16 October 2013
If you want to understand the atmosphere of a planet, it helps to think big. That’s just what climate scientist Dan Cziczo and his colleagues did recently when they created conditions in the world’s largest cloud chamber mimicking those in the thin veil of gases that surrounds Mars.
Experiments by the researchers within the three-story shell of a former nuclear reactor in Karlsruhe, Germany have confirmed earlier runs in tabletop setups that have shown how the most common clouds on Mars form. Those ordinary occupiers of the Martian atmosphere resemble cirrus clouds on Earth.
By using a larger cloud chamber, researchers can add greater authenticity to their faux Mars atmospheres, enabling them to recreate large-scale pressure differences found where Martian clouds form.
With that added realism, Cziczo said, the team will set its sights on a rarer type of Martian cloud unlike any on Earth and which scientists know very little about – clouds of frozen carbon dioxide, otherwise known as “dry ice.”
“You can’t learn about Martian clouds by just extrapolating what we know about the Earth’s atmosphere,” explained Cziczo, who is at the Massachusetts Institute of Technology (MIT) and typically studies Earth’s clouds. “It really is a different regime, a different set of conditions.”
Studying Mars’ clouds provides important insight into the planet’s water cycle, yielding clues of the planet’s potentially wetter and more habitable past, according to Cziczo. The results of the recent tests were published last month in the Journal of Geophysical Research: Planets, a publication of the American Geophysical Union. Cziczo is first author of the study.
To mimic the unearthly Martian environment, Cziczo and his team filled the cloud chamber with pure nitrogen gas rather than air. While carbon dioxide composes 96 percent of the Martian atmosphere, the scientists opted for nitrogen instead to prevent any accidental gas leaks from turning deadly and suffocating the researchers. Cziczo said the most difficult challenge was dropping the chamber’s temperature down to the frigid temperatures on Mars.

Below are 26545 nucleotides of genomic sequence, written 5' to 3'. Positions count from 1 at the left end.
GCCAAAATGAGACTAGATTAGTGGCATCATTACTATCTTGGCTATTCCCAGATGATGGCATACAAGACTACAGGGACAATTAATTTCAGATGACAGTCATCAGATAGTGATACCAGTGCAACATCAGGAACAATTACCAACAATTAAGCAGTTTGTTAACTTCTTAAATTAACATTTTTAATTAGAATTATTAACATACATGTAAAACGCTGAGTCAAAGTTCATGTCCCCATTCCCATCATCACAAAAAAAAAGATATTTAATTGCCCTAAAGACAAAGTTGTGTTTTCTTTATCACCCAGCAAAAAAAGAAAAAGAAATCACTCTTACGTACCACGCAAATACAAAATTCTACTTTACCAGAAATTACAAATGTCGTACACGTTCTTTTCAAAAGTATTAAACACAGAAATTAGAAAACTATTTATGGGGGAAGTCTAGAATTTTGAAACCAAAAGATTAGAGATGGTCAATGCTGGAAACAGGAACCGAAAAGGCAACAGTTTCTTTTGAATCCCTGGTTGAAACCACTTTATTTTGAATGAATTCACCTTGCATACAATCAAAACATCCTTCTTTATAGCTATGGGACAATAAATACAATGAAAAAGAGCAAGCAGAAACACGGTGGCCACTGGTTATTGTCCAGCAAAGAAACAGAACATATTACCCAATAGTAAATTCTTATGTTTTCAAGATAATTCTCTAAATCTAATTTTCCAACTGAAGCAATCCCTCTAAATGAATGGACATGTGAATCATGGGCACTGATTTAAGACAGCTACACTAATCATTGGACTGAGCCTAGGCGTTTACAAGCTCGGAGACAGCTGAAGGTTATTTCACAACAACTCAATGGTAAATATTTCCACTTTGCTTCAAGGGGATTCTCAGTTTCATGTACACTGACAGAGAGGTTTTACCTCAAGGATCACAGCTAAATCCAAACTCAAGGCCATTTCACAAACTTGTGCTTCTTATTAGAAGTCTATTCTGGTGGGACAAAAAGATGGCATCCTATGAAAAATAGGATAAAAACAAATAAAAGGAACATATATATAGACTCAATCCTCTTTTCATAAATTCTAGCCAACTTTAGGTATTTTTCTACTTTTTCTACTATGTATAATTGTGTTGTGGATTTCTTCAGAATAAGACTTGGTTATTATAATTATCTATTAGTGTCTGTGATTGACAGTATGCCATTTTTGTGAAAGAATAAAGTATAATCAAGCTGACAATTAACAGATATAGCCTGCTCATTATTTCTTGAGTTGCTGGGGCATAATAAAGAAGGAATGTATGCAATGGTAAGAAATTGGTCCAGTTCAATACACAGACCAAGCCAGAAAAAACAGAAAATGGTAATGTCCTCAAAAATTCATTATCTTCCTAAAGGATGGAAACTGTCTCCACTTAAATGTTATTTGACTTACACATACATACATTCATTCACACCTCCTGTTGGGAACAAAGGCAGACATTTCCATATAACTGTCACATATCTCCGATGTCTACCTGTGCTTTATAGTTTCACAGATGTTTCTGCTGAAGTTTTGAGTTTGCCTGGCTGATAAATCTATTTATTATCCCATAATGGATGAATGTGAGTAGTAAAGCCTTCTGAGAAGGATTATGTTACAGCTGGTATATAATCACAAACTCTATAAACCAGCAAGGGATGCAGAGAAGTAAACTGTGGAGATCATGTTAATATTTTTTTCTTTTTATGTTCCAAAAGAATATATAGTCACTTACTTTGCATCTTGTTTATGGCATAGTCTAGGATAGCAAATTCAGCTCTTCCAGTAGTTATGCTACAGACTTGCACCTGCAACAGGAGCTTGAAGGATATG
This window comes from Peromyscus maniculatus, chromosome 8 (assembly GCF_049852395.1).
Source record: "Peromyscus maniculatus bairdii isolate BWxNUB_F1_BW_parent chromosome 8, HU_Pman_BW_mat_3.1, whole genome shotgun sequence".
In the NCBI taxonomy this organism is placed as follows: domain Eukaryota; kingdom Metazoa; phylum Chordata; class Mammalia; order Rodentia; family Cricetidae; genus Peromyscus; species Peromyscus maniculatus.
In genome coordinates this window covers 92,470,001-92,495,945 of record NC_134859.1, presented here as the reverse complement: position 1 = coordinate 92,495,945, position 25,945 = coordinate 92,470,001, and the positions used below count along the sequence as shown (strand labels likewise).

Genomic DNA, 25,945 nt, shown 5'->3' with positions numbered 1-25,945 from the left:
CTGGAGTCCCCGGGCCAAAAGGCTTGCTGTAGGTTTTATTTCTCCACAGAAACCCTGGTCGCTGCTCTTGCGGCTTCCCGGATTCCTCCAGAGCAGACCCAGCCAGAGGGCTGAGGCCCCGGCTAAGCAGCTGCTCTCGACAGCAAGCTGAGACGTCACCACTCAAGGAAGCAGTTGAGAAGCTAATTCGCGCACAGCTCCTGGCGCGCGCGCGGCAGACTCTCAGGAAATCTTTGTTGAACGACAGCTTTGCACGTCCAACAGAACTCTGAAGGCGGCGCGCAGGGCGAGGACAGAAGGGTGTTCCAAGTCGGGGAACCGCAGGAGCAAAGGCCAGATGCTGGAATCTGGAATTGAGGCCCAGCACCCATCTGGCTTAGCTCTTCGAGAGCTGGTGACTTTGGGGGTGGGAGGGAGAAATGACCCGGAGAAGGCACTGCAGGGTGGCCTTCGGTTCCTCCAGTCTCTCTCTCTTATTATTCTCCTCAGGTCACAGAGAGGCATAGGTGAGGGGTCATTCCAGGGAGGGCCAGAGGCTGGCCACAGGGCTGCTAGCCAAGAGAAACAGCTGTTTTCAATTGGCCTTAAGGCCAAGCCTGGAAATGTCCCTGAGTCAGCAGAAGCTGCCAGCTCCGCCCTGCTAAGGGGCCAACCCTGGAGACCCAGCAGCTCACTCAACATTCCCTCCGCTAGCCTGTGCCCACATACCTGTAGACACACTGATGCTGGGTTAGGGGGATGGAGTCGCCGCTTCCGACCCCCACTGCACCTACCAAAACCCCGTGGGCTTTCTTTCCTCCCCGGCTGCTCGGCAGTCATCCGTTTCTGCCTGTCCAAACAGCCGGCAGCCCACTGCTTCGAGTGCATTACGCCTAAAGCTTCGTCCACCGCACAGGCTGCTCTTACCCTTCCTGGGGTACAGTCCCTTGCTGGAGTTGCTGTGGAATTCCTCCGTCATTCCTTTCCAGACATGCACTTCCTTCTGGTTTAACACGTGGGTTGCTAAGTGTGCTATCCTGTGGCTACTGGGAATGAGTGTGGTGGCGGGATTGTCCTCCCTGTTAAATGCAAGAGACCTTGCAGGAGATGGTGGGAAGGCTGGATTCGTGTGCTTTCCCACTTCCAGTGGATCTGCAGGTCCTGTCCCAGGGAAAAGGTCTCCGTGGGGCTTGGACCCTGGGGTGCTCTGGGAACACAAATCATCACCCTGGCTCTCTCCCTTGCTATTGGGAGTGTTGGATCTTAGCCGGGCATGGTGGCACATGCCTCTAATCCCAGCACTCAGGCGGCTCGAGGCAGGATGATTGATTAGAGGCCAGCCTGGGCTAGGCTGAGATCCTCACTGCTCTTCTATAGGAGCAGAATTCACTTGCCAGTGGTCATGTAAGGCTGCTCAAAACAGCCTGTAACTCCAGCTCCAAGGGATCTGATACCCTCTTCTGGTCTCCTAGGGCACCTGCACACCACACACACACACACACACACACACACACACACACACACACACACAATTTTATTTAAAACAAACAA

“For the Earth’s atmosphere there’s not a lot of reason to go below 200 kelvins (minus 100 degrees Fahrenheit),” said Cziczo. “For this study we were really pushing things; we had to beef up the refrigeration system just to push it down to 185 Kelvin (minus 127 degrees Fahrenheit).”
After chilling the clouds chamber, Cziczo pumped up the humidity in the chamber. Earthly clouds require less moisture in the air to form, but Cziczo said the lower temperatures in the Martian atmosphere require a higher relative humidity to spawn clouds. So he and his crew raised the relative humidity in their mega-cloud-chamber to 190 percent.
With the conditions for clouds finally optimal, only one last component was needed: a seed. Cloud seeds are tiny bits of material which provide a surface for water vapor to condense onto. Martian cloud seeds are almost always surface dust, Cziczo said. While no Martian dust has been brought back to Earth, Martian rovers have learned enough about those particles for scientists to find Earth-based substitutes. In this case, the team used mineral dust seeds from the Mojave Desert that are extremely small—just 1 micron (a millionth of a meter) across. Cziczo described the seeds as similar in consistency to the flour or powdered sugar commonly found in pantries.
After adding the cloud seed to the chamber, the researchers finally saw their clouds form. The new results, Cziczo said, will improve modeling of Mars’ atmosphere.
– Thomas Sumner is AGU’s science writing intern
Daniel J. Cziczo, Sarvesh Garimella, Michael Raddatz, Kristina Hoehler, Martin Schnaiter, Harald Saathoff, Ottmar Moehler, Jonathan P. D. Abbatt, & Luis A. Ladino (2013). Ice nucleation by surrogates of Martian mineral dust: What can we learn about Mars without leaving Earth? Journal of Geophysical Research: Planets : 10.1002/jgre.20155